"So, yes, people are worried. And we have seen that, those who could afford to leave, some of them definitely left. All tickets for closest visa free destinations have been sold out yesterday and actually day before yesterday. And today we see huge queues in the airports. So whoever could say they are scared. But the thing is that the majority population country, they don't even have foreign passports. And on top of that, they don't have money to travel."
Do you think Putin will be able to rebuild the support he once had?
Olga Ivshina: "The population is scared. Absolutely disintegrated. Even though small horizontal connections, which existed, they're being destroyed now. And because the repressive machines is working well, it has been working for at least ten years. But now it's evolving. It's new and repressive laws are being published. So people are being afraid. They're being afraid to talk, to express themselves.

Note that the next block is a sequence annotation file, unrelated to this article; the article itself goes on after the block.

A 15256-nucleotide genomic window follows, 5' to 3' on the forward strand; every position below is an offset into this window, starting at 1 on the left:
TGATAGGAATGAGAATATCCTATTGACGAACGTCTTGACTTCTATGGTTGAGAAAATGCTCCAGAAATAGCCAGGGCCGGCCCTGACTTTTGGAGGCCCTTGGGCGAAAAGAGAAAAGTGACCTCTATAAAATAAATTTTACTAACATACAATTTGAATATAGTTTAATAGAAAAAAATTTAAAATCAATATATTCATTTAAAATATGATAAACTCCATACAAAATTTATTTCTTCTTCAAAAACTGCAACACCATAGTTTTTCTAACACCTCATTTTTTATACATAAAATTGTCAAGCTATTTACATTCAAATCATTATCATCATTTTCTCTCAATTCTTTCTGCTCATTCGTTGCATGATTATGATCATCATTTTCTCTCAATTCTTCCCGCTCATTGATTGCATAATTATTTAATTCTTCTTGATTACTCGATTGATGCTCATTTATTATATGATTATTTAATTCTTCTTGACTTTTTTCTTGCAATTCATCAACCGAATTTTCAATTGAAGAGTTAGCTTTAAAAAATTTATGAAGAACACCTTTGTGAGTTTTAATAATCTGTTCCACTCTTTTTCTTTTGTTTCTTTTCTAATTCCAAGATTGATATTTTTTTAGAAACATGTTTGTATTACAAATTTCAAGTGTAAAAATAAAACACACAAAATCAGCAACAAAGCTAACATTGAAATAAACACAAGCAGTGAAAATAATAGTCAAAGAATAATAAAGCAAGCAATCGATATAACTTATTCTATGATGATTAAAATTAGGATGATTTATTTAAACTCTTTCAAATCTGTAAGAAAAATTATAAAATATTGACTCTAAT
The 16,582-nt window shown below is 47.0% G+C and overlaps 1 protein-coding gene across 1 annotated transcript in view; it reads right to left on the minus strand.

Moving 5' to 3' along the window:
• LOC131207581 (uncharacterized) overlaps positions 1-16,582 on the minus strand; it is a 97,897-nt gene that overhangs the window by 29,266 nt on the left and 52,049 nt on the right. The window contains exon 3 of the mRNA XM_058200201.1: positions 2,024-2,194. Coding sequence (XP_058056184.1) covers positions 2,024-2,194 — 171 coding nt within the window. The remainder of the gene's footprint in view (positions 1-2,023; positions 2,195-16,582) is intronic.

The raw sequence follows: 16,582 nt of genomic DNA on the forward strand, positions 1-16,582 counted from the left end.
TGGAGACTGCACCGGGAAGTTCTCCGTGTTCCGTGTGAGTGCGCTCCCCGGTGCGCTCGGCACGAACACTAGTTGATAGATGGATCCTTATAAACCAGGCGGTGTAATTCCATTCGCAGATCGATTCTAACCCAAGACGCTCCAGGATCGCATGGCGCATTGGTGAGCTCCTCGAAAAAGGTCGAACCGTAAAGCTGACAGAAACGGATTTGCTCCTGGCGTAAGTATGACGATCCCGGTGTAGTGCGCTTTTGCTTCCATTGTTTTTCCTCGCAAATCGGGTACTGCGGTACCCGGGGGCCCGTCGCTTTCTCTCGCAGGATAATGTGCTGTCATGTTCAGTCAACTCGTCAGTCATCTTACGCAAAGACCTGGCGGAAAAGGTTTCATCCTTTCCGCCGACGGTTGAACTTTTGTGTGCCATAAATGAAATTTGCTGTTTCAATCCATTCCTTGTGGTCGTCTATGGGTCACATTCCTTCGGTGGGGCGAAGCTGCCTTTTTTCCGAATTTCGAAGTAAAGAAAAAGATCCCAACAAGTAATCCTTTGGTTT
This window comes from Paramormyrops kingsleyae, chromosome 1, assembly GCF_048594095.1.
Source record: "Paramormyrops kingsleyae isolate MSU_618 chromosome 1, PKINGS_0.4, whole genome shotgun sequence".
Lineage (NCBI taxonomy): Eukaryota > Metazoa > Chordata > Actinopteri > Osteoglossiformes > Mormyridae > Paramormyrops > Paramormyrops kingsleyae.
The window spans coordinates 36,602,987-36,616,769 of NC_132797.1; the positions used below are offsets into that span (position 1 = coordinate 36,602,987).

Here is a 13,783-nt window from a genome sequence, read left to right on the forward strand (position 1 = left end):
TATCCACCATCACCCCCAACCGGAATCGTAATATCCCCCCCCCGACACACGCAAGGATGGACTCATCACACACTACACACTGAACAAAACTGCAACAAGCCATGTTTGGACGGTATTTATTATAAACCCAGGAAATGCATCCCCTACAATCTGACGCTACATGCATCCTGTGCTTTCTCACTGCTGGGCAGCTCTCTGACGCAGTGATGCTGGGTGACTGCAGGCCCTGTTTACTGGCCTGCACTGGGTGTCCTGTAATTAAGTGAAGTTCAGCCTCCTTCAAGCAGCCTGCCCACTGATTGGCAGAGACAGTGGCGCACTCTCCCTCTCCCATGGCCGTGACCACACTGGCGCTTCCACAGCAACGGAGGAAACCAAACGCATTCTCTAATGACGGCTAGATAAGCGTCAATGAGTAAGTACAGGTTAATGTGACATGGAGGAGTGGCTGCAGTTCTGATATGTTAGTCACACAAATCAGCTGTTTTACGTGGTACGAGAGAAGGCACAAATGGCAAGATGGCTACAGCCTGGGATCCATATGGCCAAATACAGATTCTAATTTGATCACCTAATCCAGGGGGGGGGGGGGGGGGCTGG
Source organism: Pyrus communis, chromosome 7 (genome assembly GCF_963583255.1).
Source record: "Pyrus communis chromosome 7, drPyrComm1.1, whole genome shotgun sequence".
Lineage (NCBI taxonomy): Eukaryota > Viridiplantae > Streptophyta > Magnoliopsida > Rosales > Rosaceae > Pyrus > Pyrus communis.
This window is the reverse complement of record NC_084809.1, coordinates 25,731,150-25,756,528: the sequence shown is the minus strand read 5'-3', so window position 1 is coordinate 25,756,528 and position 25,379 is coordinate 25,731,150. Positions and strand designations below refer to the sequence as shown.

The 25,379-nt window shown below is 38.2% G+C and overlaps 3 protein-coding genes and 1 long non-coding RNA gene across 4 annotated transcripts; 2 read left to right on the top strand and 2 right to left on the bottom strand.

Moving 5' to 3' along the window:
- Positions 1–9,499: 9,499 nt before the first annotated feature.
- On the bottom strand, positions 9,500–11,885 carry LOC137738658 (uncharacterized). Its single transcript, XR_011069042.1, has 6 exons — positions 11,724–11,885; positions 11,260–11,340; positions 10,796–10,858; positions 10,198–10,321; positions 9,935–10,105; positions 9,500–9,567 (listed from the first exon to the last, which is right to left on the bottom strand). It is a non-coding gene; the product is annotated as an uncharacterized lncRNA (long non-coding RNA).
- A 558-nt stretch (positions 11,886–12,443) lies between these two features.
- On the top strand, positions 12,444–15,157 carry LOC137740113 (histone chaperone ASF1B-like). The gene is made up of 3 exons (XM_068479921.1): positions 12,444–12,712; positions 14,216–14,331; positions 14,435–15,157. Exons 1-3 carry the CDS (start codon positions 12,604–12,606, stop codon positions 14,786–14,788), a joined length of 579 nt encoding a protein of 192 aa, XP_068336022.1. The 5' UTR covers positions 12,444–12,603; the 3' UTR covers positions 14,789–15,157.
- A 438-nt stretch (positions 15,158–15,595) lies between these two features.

"And Putin controls the narrative. And, you know, the more restrictive the system is, the harder it is to get the alternative point of view. People try to find ways. But if your population is gripped by fear and by the need to survive physically, to keep your father in the family, or to earn for bread, you don't think about support."
This program aired on September 22, 2022.